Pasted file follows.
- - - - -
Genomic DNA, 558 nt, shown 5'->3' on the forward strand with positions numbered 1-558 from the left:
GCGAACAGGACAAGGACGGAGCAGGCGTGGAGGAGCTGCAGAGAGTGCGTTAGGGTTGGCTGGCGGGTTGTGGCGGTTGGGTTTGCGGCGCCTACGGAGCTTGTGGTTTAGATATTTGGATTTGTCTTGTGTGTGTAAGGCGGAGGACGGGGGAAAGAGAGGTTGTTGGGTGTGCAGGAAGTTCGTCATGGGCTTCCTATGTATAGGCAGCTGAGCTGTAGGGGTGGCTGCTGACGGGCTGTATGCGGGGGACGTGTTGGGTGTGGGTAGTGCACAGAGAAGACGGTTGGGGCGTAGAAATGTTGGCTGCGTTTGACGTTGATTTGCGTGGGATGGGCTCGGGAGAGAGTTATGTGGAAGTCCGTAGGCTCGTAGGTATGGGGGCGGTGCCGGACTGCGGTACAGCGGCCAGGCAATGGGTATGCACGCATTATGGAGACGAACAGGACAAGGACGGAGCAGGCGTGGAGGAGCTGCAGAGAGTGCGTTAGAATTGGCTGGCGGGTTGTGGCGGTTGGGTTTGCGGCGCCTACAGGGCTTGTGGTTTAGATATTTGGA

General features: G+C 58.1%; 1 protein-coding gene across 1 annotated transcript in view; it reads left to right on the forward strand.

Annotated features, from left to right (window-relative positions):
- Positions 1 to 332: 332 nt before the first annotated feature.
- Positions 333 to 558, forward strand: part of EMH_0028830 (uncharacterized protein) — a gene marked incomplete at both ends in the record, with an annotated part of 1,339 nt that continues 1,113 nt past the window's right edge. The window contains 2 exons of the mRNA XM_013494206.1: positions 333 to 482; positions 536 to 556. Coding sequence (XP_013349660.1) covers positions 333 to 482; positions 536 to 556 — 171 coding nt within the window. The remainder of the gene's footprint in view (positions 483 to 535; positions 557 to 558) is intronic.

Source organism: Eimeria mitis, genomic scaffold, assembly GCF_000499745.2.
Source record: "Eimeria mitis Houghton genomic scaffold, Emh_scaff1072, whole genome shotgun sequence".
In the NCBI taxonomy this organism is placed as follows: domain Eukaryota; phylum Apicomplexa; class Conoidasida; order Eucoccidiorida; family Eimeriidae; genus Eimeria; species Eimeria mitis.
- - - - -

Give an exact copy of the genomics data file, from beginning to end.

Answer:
Genomic DNA, 558 nt, shown 5'->3' on the forward strand with positions numbered 1-558 from the left:
GCGAACAGGACAAGGACGGAGCAGGCGTGGAGGAGCTGCAGAGAGTGCGTTAGGGTTGGCTGGCGGGTTGTGGCGGTTGGGTTTGCGGCGCCTACGGAGCTTGTGGTTTAGATATTTGGATTTGTCTTGTGTGTGTAAGGCGGAGGACGGGGGAAAGAGAGGTTGTTGGGTGTGCAGGAAGTTCGTCATGGGCTTCCTATGTATAGGCAGCTGAGCTGTAGGGGTGGCTGCTGACGGGCTGTATGCGGGGGACGTGTTGGGTGTGGGTAGTGCACAGAGAAGACGGTTGGGGCGTAGAAATGTTGGCTGCGTTTGACGTTGATTTGCGTGGGATGGGCTCGGGAGAGAGTTATGTGGAAGTCCGTAGGCTCGTAGGTATGGGGGCGGTGCCGGACTGCGGTACAGCGGCCAGGCAATGGGTATGCACGCATTATGGAGACGAACAGGACAAGGACGGAGCAGGCGTGGAGGAGCTGCAGAGAGTGCGTTAGAATTGGCTGGCGGGTTGTGGCGGTTGGGTTTGCGGCGCCTACAGGGCTTGTGGTTTAGATATTTGGA

General features: G+C 58.1%; 1 protein-coding gene across 1 annotated transcript in view; it reads left to right on the forward strand.

Annotated features, from left to right (window-relative positions):
- Positions 1 to 332: 332 nt before the first annotated feature.
- Positions 333 to 558, forward strand: part of EMH_0028830 (uncharacterized protein) — a gene marked incomplete at both ends in the record, with an annotated part of 1,339 nt that continues 1,113 nt past the window's right edge. The window contains 2 exons of the mRNA XM_013494206.1: positions 333 to 482; positions 536 to 556. Coding sequence (XP_013349660.1) covers positions 333 to 482; positions 536 to 556 — 171 coding nt within the window. The remainder of the gene's footprint in view (positions 483 to 535; positions 557 to 558) is intronic.

Source organism: Eimeria mitis, genomic scaffold, assembly GCF_000499745.2.
Source record: "Eimeria mitis Houghton genomic scaffold, Emh_scaff1072, whole genome shotgun sequence".
In the NCBI taxonomy this organism is placed as follows: domain Eukaryota; phylum Apicomplexa; class Conoidasida; order Eucoccidiorida; family Eimeriidae; genus Eimeria; species Eimeria mitis.